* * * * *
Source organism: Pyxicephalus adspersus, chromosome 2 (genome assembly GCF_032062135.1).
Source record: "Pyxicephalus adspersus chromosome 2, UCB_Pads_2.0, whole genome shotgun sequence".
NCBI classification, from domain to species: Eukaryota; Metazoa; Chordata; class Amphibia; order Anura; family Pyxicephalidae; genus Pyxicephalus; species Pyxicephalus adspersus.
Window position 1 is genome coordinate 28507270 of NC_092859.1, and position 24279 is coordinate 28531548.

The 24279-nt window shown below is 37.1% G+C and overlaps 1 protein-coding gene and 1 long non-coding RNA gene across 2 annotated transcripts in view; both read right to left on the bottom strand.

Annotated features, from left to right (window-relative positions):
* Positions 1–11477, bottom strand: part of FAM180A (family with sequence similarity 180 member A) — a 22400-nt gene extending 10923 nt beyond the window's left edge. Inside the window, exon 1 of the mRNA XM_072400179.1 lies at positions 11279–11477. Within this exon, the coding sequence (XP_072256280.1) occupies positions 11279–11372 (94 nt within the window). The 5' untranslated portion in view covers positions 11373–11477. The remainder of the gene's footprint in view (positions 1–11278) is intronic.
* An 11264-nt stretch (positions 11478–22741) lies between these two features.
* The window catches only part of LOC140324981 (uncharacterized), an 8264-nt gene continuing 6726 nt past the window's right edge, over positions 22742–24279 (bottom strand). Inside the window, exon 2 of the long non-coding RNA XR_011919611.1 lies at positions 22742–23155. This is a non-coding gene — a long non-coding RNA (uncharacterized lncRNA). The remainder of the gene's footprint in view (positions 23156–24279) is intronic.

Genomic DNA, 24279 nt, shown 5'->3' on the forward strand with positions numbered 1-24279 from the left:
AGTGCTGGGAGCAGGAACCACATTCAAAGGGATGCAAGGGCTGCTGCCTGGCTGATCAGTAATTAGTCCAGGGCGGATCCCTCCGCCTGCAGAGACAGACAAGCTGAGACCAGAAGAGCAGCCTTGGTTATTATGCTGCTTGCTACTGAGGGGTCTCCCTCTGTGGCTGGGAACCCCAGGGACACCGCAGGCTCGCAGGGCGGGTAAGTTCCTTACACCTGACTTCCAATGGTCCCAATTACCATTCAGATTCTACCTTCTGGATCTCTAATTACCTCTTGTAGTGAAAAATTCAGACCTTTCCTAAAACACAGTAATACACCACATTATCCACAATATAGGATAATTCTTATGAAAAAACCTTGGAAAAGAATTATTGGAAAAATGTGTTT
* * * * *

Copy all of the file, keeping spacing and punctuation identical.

Source organism: Pyxicephalus adspersus, chromosome 2 (genome assembly GCF_032062135.1).
Source record: "Pyxicephalus adspersus chromosome 2, UCB_Pads_2.0, whole genome shotgun sequence".
NCBI classification, from domain to species: Eukaryota; Metazoa; Chordata; class Amphibia; order Anura; family Pyxicephalidae; genus Pyxicephalus; species Pyxicephalus adspersus.
Window position 1 is genome coordinate 28507270 of NC_092859.1, and position 24279 is coordinate 28531548.

The 24279-nt window shown below is 37.1% G+C and overlaps 1 protein-coding gene and 1 long non-coding RNA gene across 2 annotated transcripts in view; both read right to left on the bottom strand.

Annotated features, from left to right (window-relative positions):
* Positions 1–11477, bottom strand: part of FAM180A (family with sequence similarity 180 member A) — a 22400-nt gene extending 10923 nt beyond the window's left edge. Inside the window, exon 1 of the mRNA XM_072400179.1 lies at positions 11279–11477. Within this exon, the coding sequence (XP_072256280.1) occupies positions 11279–11372 (94 nt within the window). The 5' untranslated portion in view covers positions 11373–11477. The remainder of the gene's footprint in view (positions 1–11278) is intronic.
* An 11264-nt stretch (positions 11478–22741) lies between these two features.
* The window catches only part of LOC140324981 (uncharacterized), an 8264-nt gene continuing 6726 nt past the window's right edge, over positions 22742–24279 (bottom strand). Inside the window, exon 2 of the long non-coding RNA XR_011919611.1 lies at positions 22742–23155. This is a non-coding gene — a long non-coding RNA (uncharacterized lncRNA). The remainder of the gene's footprint in view (positions 23156–24279) is intronic.

Genomic DNA, 24279 nt, shown 5'->3' on the forward strand with positions numbered 1-24279 from the left:
AGTGCTGGGAGCAGGAACCACATTCAAAGGGATGCAAGGGCTGCTGCCTGGCTGATCAGTAATTAGTCCAGGGCGGATCCCTCCGCCTGCAGAGACAGACAAGCTGAGACCAGAAGAGCAGCCTTGGTTATTATGCTGCTTGCTACTGAGGGGTCTCCCTCTGTGGCTGGGAACCCCAGGGACACCGCAGGCTCGCAGGGCGGGTAAGTTCCTTACACCTGACTTCCAATGGTCCCAATTACCATTCAGATTCTACCTTCTGGATCTCTAATTACCTCTTGTAGTGAAAAATTCAGACCTTTCCTAAAACACAGTAATACACCACATTATCCACAATATAGGATAATTCTTATGAAAAAACCTTGGAAAAGAATTATTGGAAAAATGTGTTT